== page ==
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Brassica (Yellow Mustard)


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Our maid planted this plant for her dishes (in VAS office).  
In Thailand they use this vegetable for soups.

Here is description written by Ms Susan Strand-Nelson.

The mustard family is large, with 375 genera and 2,000 species worldwide.  Brassica is found circumpolar.  It was introduced to North America from Asia.  The family name, Cruciferae, indicates the petals of the flower number four, like a cross or crucifix.

Missionaries, in the Americas, planted the cross-shaped flowers to show the path from one mission to the next.  The name ‘mustard’ comes from the Roman practice of soaking the seeds in newly fermented grape juice, called ‘must.’  This was drunk by the armies in preparation for battle.  Mustard oil obtained from the seeds of Brassica rapa was used by the Chinese for lighting oil before the introduction of kerosene.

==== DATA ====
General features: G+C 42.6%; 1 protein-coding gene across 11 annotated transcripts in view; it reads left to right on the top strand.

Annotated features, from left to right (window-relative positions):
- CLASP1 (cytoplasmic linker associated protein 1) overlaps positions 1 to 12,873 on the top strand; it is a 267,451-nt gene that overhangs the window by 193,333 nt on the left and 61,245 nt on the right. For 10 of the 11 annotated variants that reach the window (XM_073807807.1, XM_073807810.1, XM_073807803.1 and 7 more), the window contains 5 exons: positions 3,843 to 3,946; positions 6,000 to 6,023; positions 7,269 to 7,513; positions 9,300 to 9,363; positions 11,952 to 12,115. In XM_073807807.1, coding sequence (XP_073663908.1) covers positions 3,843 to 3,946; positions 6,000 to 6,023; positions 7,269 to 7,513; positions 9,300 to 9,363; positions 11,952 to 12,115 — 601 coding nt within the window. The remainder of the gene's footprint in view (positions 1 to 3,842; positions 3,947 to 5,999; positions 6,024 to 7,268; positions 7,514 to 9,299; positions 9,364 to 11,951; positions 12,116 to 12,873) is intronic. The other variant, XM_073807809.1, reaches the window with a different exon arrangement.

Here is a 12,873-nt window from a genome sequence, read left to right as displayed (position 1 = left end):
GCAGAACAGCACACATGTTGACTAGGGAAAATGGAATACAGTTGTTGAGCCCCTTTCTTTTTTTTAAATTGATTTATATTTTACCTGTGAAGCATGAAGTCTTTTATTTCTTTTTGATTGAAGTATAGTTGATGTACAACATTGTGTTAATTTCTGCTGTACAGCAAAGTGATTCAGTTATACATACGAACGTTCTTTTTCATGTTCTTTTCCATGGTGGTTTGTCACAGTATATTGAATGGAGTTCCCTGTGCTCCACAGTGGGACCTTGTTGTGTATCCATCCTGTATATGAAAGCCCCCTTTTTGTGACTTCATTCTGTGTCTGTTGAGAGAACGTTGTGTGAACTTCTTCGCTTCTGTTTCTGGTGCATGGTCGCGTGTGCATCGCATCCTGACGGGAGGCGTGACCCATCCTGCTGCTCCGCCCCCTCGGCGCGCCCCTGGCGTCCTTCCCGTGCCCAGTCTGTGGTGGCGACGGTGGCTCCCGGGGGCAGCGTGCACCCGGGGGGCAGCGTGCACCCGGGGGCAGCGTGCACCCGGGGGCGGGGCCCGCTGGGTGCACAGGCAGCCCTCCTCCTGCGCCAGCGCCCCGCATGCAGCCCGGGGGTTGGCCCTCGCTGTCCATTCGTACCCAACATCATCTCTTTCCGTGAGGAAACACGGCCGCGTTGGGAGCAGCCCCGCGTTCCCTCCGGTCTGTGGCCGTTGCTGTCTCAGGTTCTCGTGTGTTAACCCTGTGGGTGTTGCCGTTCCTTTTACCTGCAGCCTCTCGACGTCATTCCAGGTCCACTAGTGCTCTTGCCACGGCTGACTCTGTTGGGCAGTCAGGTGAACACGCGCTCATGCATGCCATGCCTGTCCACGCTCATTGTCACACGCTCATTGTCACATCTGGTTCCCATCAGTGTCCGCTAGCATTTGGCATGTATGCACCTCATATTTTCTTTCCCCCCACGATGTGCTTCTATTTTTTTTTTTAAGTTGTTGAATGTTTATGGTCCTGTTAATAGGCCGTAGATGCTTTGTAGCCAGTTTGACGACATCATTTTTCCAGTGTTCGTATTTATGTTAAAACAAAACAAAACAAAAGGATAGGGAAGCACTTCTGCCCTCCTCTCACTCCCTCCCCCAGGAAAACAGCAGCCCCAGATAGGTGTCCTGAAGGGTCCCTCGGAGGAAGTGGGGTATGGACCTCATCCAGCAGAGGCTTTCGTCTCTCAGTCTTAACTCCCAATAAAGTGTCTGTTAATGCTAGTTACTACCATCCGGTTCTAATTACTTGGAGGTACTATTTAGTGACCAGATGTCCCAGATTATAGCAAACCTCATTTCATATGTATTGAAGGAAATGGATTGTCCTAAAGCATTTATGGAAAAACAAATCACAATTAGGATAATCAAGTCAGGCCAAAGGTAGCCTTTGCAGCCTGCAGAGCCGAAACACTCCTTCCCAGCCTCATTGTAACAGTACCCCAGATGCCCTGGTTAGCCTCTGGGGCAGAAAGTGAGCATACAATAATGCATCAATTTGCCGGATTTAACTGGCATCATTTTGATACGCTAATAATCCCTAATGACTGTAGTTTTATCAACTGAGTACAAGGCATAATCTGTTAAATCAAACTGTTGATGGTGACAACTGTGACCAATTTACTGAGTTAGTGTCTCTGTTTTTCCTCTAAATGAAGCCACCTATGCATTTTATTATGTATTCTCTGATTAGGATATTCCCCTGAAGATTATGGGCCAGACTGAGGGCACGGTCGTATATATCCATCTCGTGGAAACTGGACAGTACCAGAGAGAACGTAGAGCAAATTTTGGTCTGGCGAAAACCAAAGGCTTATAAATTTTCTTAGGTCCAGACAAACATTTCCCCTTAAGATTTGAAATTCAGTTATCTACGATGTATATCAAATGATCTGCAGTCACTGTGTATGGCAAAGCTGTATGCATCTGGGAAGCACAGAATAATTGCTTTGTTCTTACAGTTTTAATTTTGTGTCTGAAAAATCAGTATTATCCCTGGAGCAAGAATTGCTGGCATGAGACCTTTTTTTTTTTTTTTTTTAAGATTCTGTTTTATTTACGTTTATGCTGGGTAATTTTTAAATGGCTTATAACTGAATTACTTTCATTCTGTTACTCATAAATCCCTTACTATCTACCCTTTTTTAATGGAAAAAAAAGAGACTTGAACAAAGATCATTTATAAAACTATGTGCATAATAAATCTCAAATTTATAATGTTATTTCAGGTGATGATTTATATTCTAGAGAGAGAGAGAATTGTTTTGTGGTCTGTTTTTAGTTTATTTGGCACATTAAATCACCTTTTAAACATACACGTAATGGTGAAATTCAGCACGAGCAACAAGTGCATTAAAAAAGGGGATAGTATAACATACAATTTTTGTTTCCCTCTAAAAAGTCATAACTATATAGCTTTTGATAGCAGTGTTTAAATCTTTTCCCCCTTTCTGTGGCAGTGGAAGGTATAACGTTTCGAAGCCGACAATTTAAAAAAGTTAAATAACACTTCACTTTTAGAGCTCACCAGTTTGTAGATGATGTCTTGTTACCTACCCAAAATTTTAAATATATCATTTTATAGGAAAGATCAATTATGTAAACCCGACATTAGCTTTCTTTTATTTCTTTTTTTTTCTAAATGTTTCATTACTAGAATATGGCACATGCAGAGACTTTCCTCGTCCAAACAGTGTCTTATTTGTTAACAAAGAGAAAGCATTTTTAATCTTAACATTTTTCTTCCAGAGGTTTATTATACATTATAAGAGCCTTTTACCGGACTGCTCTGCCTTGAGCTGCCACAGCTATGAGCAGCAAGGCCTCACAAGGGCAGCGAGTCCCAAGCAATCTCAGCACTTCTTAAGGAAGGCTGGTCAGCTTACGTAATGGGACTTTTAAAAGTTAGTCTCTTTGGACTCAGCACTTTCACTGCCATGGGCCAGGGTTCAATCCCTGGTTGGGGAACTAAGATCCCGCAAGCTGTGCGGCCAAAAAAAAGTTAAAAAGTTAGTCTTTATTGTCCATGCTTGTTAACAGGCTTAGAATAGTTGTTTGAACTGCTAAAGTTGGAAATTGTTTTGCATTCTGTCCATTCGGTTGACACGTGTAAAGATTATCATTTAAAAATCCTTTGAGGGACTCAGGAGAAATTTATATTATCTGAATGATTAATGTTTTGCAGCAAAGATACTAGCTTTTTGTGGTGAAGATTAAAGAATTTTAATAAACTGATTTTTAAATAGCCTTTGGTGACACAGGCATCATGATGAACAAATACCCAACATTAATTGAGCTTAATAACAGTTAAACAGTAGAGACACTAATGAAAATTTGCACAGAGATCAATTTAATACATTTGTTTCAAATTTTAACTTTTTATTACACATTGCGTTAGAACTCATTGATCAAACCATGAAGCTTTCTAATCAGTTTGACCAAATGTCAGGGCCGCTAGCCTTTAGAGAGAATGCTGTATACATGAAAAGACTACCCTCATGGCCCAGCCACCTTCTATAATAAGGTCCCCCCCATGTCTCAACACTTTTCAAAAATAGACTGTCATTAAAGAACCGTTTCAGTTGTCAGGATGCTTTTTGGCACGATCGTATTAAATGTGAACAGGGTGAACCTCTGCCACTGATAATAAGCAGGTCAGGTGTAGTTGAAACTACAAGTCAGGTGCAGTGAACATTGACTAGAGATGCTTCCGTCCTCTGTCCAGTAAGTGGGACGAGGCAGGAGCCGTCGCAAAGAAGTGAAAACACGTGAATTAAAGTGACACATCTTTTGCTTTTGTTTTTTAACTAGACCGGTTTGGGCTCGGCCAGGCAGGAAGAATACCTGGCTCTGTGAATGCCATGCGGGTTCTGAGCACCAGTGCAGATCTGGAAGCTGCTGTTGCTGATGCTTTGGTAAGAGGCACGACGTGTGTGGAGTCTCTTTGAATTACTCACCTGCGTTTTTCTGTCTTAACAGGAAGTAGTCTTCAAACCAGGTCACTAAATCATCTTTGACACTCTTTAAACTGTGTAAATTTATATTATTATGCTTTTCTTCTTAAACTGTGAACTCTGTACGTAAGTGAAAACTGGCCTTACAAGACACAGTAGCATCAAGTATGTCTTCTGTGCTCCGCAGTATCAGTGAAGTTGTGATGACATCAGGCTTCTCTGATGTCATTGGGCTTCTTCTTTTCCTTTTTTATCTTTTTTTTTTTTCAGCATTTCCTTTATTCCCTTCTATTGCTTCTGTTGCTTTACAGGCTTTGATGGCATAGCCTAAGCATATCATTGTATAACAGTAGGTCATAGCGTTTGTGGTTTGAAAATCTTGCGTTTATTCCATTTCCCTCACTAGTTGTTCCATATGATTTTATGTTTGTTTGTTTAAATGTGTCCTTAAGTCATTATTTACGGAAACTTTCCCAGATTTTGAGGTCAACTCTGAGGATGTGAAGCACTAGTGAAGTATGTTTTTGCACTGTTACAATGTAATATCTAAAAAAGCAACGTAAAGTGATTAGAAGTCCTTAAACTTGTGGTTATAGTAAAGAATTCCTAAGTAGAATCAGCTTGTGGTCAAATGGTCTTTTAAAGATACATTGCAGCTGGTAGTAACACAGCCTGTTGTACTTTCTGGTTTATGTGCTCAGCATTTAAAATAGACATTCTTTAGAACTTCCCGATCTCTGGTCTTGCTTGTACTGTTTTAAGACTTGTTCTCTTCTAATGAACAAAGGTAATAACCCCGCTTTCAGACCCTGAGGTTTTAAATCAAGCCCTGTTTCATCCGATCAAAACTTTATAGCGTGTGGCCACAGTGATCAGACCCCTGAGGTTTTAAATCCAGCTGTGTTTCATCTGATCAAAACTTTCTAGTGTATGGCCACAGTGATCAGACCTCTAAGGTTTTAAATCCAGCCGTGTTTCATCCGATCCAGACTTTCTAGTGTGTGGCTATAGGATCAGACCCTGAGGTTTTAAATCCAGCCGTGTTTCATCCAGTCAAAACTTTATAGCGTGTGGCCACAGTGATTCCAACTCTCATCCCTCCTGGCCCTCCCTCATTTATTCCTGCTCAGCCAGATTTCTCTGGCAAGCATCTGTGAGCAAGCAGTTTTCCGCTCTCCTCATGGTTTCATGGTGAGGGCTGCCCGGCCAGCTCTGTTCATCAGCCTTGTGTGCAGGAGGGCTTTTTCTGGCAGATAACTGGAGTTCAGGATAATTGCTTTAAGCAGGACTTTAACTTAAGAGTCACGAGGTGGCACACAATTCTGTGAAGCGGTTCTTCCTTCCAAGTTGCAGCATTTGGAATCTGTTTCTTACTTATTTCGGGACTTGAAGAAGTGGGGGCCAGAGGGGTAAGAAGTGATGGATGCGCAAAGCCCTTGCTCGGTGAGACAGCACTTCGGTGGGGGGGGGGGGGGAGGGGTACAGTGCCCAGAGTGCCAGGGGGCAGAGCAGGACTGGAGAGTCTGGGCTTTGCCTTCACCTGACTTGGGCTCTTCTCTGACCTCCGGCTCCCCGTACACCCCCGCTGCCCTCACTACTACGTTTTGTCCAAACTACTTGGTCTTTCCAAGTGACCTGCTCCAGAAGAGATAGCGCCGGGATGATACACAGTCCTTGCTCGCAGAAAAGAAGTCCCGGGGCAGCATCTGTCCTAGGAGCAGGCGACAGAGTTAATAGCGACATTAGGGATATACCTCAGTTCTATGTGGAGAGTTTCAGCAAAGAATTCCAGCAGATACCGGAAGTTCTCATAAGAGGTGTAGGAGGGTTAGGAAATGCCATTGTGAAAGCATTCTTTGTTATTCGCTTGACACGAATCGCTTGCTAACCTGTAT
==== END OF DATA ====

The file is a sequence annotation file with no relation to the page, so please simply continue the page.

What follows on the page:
There are many food and medicinal uses of the wild mustards.  The leaves can be added to salads, egg dishes, and sandwich  fillings.  They can be served as a potherb.  North American natives enjoy greens that have been fermented like sauerkraut.

Medicinally, mustards are a stimulant for the gastrointestinal tract, an antiseptic for wound cleansing, and a rubefacient for drawing blood to the surface.

The seeds taken internally in large amounts have been known to poison cattle.  If the pure oil is applied to the skin it can cause severe blistering.  

For identification: Flowers have 4 yellow petals. Stems grow 1-4 feet high. Pods are narrow, upright (Siliques) with many seeds. Lower leaves variable with species, smooth or pubescent, deeply lobed or with entire margins. Stem leaves clasping for B. rapa and B. napus. Stem leaves not clasping for B. juncea.

References
The Flora of South Central Alaska by Boyd Shaffer
Discovering Wild Plants, Alaska, Western Canada, the Northwest by Janice Schofield
Flora of Alaska and Neighboring Territories by Eric Hulten

 - Susan Strand-Nelson

 

 


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